Home Improvement LoansCASAPLORERTrusted and Transparent
What are home improvement loans?
Home improvement loans can be a great source of funding to cover the costs of renovating, remodelling, and fixing your home. Most people think their only option is a personal loan; however, that is not the case. You can now get a variety of loan options from federal programs to a home equity line of credit. Home improvement loans have flexibility in terms of rates, repayments, terms, and even loan amounts.
There are 6 different types of home improvement loans, each with different guidelines, eligibility, and rates.
|Types of Home Improvement Loans|
|1||Home Equity Line of Credit (HELOC)|
|2||Home Equity Loans|
What is the best home improvement loan?
The best loan for your home improvement depends on your finances and the objective of the loan. If you do not have large savings and have a lot of equity in your home, then HELOC, home equity loans, and even cash-out refinance can be a great option. These loan options can offer low-interest loans as they are all backed by collateral. If the objective of the home improvement is for a single large project, then these loans would be the best alternative.
If you do not have home equity or do not want to put your home as collateral, then a personal loan would be ideal. Personal loans have lower interest rates than credit cards and can be used for large projects. However, they are required to be paid back within 2-5 years which is much sooner than the collateralized loans.
Credit cards would only be suitable for home renovations when there is an emergency such as a broken HVAC system. Credit cards can provide quick access to cash and can be paid back later. However, they are not suitable for large projects that extend for very long as credit cards have the shortest payback period compared to other loan options. Their high interest rates also make credit cards a very expensive alternative.
Lastly, federal programs combine mortgage programs and home improvement loans into one. It is important to note that federal renovation programs are more for increasing the suitability of the home rather than getting additional features like a pool.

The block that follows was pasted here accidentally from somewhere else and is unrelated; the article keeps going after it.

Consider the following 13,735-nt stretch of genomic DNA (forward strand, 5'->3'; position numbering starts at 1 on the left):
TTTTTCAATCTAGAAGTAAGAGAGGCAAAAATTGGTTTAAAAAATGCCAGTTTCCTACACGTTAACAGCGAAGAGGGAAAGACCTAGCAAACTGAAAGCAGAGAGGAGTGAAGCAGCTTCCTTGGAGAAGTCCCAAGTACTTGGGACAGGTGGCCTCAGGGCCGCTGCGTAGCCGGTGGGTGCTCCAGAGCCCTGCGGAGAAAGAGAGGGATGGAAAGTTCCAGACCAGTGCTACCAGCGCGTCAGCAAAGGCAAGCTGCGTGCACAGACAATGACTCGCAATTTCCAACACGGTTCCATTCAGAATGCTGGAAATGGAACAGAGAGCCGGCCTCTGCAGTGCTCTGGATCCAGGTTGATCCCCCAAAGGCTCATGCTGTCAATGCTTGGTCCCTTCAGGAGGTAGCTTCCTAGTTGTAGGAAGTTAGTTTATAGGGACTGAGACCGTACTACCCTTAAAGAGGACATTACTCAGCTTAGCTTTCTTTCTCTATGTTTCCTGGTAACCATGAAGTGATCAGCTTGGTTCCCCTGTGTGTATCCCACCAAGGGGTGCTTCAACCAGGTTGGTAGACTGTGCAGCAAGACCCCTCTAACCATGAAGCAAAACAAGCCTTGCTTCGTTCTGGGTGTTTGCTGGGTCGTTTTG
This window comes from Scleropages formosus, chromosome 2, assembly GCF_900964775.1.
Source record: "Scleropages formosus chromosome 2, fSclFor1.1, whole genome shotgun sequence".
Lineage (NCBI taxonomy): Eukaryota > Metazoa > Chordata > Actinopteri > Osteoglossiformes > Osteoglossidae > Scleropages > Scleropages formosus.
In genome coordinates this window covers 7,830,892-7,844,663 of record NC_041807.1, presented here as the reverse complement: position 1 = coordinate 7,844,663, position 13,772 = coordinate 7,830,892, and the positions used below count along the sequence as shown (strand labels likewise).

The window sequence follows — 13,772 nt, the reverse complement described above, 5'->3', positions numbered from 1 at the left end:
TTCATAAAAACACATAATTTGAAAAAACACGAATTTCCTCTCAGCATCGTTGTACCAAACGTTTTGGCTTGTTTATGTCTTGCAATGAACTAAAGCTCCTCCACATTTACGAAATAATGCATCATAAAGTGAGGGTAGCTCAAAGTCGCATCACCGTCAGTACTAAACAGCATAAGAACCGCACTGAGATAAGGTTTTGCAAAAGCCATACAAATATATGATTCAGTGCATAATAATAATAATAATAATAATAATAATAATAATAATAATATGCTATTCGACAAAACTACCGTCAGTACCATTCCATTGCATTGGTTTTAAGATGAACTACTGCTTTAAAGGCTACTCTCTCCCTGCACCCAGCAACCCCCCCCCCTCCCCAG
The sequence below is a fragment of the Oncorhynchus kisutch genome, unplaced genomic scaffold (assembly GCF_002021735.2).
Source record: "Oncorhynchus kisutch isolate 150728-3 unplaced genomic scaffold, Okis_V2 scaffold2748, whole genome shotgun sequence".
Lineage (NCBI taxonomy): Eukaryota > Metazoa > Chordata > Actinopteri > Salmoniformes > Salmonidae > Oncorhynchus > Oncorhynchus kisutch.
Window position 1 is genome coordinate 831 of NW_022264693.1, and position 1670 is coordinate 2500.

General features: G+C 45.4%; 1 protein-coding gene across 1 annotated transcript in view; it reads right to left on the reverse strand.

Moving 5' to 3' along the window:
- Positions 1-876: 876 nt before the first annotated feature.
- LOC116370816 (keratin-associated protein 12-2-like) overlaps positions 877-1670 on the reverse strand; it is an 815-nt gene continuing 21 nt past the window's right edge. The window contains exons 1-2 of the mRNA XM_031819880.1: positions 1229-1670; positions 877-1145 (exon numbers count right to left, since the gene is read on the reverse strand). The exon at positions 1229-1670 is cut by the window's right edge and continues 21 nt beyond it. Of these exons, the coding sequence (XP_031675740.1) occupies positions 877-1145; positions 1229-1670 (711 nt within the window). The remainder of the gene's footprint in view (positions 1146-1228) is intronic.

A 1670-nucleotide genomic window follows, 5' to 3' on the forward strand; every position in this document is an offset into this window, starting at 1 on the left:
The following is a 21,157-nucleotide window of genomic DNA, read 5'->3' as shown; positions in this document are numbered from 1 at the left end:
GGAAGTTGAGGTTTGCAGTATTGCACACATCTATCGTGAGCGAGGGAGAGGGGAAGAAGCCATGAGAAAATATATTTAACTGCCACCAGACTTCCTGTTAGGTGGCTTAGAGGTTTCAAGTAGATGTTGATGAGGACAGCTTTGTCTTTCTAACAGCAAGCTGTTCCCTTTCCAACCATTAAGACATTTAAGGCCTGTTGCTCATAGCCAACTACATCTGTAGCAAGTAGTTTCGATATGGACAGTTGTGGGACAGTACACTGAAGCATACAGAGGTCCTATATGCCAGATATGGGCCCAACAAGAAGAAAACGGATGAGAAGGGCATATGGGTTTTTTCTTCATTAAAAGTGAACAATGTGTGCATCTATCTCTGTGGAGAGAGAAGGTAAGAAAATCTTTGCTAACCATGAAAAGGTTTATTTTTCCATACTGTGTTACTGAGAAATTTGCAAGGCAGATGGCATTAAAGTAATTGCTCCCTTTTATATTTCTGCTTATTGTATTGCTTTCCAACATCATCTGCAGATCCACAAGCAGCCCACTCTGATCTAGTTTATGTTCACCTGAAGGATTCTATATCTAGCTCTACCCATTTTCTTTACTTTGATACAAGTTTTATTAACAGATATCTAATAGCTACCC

6 Types of Home Improvement Loans
Home Equity Line of Credit (HELOC)
A home equity line of credit (HELOC) allows homeowners to borrow cash against their home equity, using the home as collateral. HELOCs function like a credit card, where a loan limit is pre-decided and the borrower can access funds from the HELOC, pay them back and choose to take the funds out again. The maximum amount that can be accessed using a HELOC depends on the amount of equity you own in the home and the loan-to-value (LTV) ratio permitted by the lender. Most lenders allow up to an 80% LTV ratio, which means you must have at least 20% equity in the home prior to the HELOC. For example, on a $400,000 home, you must own at least $80,000 ($400,000*20%) to be eligible for a HELOC.
For example, on a $400,000 home if your outstanding balance is $300,000 (you own $100,000), your LTV ratio is 75%. As you can borrow up to 80% LTV ratio ($320,000), the maximum HELOC loan amount you are eligible for is $20,000 ($320,000 - $300,000).
HELOC Limit Calculator
HELOCs are structured into two periods: the draw period and the repayment period. During the draw period, you are free to take funds out of the HELOC and are only required to pay back interest on any outstanding balance, not the principal. Once the draw period is over, the repayment period starts. During this period you can no longer borrow funds from the HELOC. Instead, you are required to pay back any outstanding balance which becomes an amortized loan and has regular monthly payments. To calculate how much your monthly HELOC payments will be, use our HELOC payments calculator.